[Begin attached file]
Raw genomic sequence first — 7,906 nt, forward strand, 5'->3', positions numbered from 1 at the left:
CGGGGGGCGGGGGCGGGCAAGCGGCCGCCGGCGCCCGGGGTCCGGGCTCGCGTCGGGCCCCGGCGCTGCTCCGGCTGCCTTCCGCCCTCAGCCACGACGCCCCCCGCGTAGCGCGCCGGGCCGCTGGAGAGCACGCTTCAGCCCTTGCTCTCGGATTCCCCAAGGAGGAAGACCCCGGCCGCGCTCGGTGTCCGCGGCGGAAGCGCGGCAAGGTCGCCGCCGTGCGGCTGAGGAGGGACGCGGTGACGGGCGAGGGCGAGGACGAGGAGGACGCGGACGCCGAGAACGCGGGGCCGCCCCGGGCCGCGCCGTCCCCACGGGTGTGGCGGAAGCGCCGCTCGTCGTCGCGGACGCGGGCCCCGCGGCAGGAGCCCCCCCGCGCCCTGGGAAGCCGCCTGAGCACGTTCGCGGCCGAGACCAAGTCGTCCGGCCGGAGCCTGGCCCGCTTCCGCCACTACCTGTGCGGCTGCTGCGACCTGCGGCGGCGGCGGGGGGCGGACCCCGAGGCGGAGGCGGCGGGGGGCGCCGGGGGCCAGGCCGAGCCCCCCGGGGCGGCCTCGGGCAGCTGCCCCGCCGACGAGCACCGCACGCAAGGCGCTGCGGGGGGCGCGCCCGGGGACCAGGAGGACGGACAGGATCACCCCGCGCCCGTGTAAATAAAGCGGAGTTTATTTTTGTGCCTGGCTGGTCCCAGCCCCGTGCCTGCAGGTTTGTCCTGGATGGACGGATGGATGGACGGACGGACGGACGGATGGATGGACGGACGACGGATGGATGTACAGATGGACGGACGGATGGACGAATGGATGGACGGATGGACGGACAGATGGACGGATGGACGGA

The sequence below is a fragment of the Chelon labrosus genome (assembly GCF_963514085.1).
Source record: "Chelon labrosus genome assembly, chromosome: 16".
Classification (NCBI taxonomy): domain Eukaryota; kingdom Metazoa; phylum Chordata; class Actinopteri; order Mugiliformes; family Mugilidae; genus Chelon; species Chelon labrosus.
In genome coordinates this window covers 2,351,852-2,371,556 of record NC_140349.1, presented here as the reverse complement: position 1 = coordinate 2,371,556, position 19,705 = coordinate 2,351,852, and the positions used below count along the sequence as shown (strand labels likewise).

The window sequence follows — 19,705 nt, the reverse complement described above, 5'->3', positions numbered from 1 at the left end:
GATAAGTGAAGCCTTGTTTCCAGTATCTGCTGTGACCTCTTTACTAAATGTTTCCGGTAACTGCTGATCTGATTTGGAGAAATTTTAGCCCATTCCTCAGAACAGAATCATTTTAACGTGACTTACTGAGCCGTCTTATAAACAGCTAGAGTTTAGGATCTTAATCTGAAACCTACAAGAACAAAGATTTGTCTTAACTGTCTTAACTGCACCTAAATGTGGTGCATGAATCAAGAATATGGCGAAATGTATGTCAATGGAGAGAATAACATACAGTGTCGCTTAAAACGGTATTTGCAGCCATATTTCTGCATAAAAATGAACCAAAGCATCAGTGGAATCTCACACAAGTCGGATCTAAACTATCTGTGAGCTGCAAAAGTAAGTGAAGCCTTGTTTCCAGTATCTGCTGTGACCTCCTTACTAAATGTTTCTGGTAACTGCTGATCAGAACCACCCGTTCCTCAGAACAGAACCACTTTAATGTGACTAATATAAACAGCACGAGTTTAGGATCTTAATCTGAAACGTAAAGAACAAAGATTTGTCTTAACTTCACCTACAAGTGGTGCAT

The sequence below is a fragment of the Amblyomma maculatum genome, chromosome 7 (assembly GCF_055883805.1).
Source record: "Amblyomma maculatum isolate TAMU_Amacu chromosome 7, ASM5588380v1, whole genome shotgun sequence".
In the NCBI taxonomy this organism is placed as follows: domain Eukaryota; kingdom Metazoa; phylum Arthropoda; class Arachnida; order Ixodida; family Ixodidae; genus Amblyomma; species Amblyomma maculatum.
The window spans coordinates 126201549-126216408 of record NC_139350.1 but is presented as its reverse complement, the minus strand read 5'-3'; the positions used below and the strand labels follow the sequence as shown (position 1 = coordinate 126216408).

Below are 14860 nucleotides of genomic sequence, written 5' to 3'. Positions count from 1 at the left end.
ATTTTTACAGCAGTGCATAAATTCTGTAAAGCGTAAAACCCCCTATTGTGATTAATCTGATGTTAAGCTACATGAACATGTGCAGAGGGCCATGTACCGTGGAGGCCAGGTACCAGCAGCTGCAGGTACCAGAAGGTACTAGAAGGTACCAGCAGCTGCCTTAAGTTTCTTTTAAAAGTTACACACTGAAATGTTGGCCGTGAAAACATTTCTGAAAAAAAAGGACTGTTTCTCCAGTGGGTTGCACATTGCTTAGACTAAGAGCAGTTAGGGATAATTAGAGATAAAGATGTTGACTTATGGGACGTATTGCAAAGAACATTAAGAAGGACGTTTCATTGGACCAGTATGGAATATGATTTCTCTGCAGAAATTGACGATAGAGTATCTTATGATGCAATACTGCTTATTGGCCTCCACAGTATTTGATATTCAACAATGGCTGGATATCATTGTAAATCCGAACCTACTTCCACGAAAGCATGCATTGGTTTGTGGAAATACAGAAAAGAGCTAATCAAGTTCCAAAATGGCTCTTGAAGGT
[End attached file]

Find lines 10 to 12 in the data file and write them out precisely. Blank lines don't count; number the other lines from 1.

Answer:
Source record: "Amblyomma maculatum isolate TAMU_Amacu chromosome 7, ASM5588380v1, whole genome shotgun sequence".
In the NCBI taxonomy this organism is placed as follows: domain Eukaryota; kingdom Metazoa; phylum Arthropoda; class Arachnida; order Ixodida; family Ixodidae; genus Amblyomma; species Amblyomma maculatum.
The window spans coordinates 126201549-126216408 of record NC_139350.1 but is presented as its reverse complement, the minus strand read 5'-3'; the positions used below and the strand labels follow the sequence as shown (position 1 = coordinate 126216408).